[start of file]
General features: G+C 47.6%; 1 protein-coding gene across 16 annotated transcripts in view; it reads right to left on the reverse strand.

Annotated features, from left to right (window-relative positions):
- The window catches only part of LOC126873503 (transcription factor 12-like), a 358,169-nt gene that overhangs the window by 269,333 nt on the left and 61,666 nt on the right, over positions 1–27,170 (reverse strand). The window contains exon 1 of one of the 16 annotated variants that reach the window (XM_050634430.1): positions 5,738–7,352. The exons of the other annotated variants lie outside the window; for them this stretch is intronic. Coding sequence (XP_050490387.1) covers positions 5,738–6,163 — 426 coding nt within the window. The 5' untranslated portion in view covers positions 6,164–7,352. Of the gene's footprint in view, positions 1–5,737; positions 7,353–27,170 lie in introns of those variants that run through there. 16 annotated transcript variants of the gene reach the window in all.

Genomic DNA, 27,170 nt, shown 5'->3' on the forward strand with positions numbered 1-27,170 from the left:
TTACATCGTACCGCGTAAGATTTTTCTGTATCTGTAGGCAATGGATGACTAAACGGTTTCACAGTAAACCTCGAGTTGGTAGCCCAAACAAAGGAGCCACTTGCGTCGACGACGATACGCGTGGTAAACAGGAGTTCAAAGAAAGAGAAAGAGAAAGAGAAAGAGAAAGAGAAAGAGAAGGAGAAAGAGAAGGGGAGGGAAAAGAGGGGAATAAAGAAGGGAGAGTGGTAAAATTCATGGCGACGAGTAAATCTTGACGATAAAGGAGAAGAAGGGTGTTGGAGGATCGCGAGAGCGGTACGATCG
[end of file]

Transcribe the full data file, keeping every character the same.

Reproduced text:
General features: G+C 47.6%; 1 protein-coding gene across 16 annotated transcripts in view; it reads right to left on the reverse strand.

Annotated features, from left to right (window-relative positions):
- The window catches only part of LOC126873503 (transcription factor 12-like), a 358,169-nt gene that overhangs the window by 269,333 nt on the left and 61,666 nt on the right, over positions 1–27,170 (reverse strand). The window contains exon 1 of one of the 16 annotated variants that reach the window (XM_050634430.1): positions 5,738–7,352. The exons of the other annotated variants lie outside the window; for them this stretch is intronic. Coding sequence (XP_050490387.1) covers positions 5,738–6,163 — 426 coding nt within the window. The 5' untranslated portion in view covers positions 6,164–7,352. Of the gene's footprint in view, positions 1–5,737; positions 7,353–27,170 lie in introns of those variants that run through there. 16 annotated transcript variants of the gene reach the window in all.

Genomic DNA, 27,170 nt, shown 5'->3' on the forward strand with positions numbered 1-27,170 from the left:
TTACATCGTACCGCGTAAGATTTTTCTGTATCTGTAGGCAATGGATGACTAAACGGTTTCACAGTAAACCTCGAGTTGGTAGCCCAAACAAAGGAGCCACTTGCGTCGACGACGATACGCGTGGTAAACAGGAGTTCAAAGAAAGAGAAAGAGAAAGAGAAAGAGAAAGAGAAAGAGAAGGAGAAAGAGAAGGGGAGGGAAAAGAGGGGAATAAAGAAGGGAGAGTGGTAAAATTCATGGCGACGAGTAAATCTTGACGATAAAGGAGAAGAAGGGTGTTGGAGGATCGCGAGAGCGGTACGATCG